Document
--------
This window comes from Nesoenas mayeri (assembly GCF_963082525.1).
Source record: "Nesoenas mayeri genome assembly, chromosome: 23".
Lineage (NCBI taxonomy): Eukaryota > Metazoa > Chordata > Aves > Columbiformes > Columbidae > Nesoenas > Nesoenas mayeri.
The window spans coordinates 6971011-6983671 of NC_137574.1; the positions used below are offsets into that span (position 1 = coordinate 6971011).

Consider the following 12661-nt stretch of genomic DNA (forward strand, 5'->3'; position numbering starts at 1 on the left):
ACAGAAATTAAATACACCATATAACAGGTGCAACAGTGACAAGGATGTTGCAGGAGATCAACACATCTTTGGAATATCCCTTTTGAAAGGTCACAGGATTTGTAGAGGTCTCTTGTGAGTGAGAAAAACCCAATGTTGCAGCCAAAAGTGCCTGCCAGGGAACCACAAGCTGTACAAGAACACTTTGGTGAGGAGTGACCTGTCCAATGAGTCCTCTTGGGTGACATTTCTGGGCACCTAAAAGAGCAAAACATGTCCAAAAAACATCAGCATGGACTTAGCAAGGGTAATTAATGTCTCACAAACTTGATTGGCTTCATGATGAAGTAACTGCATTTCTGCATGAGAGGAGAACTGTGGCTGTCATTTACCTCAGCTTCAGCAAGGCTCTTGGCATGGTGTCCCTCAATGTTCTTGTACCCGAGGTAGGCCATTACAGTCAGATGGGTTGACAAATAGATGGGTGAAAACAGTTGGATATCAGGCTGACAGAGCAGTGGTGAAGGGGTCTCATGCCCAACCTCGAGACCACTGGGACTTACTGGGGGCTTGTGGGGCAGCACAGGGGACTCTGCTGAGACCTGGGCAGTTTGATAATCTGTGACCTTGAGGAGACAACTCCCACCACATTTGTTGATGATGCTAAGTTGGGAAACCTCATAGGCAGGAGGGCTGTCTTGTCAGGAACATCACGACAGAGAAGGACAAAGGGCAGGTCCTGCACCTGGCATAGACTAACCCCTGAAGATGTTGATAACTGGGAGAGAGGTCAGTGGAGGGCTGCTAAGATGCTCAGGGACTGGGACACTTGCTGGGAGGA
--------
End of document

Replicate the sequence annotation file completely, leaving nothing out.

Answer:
This window comes from Nesoenas mayeri (assembly GCF_963082525.1).
Source record: "Nesoenas mayeri genome assembly, chromosome: 23".
Lineage (NCBI taxonomy): Eukaryota > Metazoa > Chordata > Aves > Columbiformes > Columbidae > Nesoenas > Nesoenas mayeri.
The window spans coordinates 6971011-6983671 of NC_137574.1; the positions used below are offsets into that span (position 1 = coordinate 6971011).

Consider the following 12661-nt stretch of genomic DNA (forward strand, 5'->3'; position numbering starts at 1 on the left):
ACAGAAATTAAATACACCATATAACAGGTGCAACAGTGACAAGGATGTTGCAGGAGATCAACACATCTTTGGAATATCCCTTTTGAAAGGTCACAGGATTTGTAGAGGTCTCTTGTGAGTGAGAAAAACCCAATGTTGCAGCCAAAAGTGCCTGCCAGGGAACCACAAGCTGTACAAGAACACTTTGGTGAGGAGTGACCTGTCCAATGAGTCCTCTTGGGTGACATTTCTGGGCACCTAAAAGAGCAAAACATGTCCAAAAAACATCAGCATGGACTTAGCAAGGGTAATTAATGTCTCACAAACTTGATTGGCTTCATGATGAAGTAACTGCATTTCTGCATGAGAGGAGAACTGTGGCTGTCATTTACCTCAGCTTCAGCAAGGCTCTTGGCATGGTGTCCCTCAATGTTCTTGTACCCGAGGTAGGCCATTACAGTCAGATGGGTTGACAAATAGATGGGTGAAAACAGTTGGATATCAGGCTGACAGAGCAGTGGTGAAGGGGTCTCATGCCCAACCTCGAGACCACTGGGACTTACTGGGGGCTTGTGGGGCAGCACAGGGGACTCTGCTGAGACCTGGGCAGTTTGATAATCTGTGACCTTGAGGAGACAACTCCCACCACATTTGTTGATGATGCTAAGTTGGGAAACCTCATAGGCAGGAGGGCTGTCTTGTCAGGAACATCACGACAGAGAAGGACAAAGGGCAGGTCCTGCACCTGGCATAGACTAACCCCTGAAGATGTTGATAACTGGGAGAGAGGTCAGTGGAGGGCTGCTAAGATGCTCAGGGACTGGGACACTTGCTGGGAGGA